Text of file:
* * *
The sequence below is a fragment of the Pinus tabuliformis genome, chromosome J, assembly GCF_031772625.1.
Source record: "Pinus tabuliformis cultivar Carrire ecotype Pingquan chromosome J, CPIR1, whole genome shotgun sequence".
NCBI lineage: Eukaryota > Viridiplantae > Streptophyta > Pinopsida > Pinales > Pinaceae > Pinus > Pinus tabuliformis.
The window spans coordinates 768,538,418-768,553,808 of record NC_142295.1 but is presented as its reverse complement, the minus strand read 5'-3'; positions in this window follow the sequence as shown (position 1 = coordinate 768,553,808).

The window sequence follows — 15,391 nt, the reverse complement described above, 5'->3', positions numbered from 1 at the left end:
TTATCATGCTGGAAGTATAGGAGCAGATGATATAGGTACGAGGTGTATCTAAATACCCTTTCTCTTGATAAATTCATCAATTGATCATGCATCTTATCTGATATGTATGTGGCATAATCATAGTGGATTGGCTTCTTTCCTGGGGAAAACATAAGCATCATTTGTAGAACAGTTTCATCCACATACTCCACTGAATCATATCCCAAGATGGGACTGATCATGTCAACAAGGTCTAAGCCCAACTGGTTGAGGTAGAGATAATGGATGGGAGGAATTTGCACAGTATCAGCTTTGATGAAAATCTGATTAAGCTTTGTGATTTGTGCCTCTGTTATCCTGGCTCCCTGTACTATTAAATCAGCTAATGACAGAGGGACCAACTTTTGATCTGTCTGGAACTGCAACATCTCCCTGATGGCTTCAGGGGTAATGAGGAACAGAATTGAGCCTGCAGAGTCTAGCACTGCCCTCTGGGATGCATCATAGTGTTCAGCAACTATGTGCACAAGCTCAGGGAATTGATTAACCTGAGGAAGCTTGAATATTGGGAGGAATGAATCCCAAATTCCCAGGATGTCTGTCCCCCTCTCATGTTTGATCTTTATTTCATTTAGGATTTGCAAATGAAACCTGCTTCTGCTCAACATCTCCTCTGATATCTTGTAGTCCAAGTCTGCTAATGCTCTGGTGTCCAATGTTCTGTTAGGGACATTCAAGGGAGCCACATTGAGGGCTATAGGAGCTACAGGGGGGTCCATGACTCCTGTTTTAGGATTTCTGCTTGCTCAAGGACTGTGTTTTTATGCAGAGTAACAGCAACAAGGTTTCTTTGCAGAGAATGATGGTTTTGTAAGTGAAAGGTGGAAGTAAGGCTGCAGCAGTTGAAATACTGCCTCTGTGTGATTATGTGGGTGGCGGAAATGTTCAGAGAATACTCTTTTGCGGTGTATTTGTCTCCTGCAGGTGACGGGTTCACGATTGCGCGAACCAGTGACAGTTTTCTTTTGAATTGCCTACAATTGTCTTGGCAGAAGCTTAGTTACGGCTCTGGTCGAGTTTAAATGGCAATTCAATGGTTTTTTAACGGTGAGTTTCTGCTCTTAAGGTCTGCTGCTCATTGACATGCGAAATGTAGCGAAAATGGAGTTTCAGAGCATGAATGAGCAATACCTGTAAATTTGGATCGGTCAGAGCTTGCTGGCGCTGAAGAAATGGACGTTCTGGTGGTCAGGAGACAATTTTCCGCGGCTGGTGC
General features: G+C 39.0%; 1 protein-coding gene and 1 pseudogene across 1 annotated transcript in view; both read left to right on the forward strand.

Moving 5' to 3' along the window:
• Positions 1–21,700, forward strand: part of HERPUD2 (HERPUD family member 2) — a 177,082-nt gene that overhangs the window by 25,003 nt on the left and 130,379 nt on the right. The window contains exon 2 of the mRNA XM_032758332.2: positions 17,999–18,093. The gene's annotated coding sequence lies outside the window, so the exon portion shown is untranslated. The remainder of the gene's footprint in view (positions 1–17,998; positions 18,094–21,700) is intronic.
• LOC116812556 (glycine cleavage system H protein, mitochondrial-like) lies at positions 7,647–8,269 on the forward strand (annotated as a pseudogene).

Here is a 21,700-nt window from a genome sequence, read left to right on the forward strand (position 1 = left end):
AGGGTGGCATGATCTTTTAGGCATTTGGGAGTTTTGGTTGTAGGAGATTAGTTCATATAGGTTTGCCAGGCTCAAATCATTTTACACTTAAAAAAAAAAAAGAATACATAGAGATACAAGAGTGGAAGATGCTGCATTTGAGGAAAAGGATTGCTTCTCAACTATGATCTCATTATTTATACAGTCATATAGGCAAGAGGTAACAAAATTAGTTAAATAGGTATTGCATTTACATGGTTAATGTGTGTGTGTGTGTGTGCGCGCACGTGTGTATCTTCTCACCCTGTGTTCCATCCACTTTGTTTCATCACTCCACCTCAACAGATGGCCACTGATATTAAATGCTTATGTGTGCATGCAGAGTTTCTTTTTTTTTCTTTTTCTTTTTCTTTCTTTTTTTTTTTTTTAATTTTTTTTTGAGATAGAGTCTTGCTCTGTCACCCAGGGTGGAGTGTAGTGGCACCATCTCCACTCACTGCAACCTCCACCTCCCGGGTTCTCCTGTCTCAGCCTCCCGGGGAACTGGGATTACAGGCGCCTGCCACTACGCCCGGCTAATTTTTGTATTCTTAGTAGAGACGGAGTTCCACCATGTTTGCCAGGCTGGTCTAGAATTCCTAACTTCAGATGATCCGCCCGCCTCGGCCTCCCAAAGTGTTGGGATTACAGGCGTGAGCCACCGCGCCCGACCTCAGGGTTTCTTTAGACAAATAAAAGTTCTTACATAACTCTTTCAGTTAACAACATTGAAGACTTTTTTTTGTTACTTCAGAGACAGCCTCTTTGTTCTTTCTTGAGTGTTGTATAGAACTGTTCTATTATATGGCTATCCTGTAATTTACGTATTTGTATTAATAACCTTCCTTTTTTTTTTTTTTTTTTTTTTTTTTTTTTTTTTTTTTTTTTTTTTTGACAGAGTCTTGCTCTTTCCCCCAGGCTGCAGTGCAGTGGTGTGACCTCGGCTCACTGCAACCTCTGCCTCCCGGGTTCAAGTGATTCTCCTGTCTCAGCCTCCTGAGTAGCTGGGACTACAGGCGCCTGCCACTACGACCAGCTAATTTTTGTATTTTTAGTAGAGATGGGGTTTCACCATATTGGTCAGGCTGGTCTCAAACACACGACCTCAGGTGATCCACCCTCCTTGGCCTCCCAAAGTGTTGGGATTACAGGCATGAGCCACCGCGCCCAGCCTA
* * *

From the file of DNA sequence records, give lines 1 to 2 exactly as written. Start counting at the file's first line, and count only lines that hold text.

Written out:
The sequence below is a fragment of the Pinus tabuliformis genome, chromosome J, assembly GCF_031772625.1.
Source record: "Pinus tabuliformis cultivar Carrire ecotype Pingquan chromosome J, CPIR1, whole genome shotgun sequence".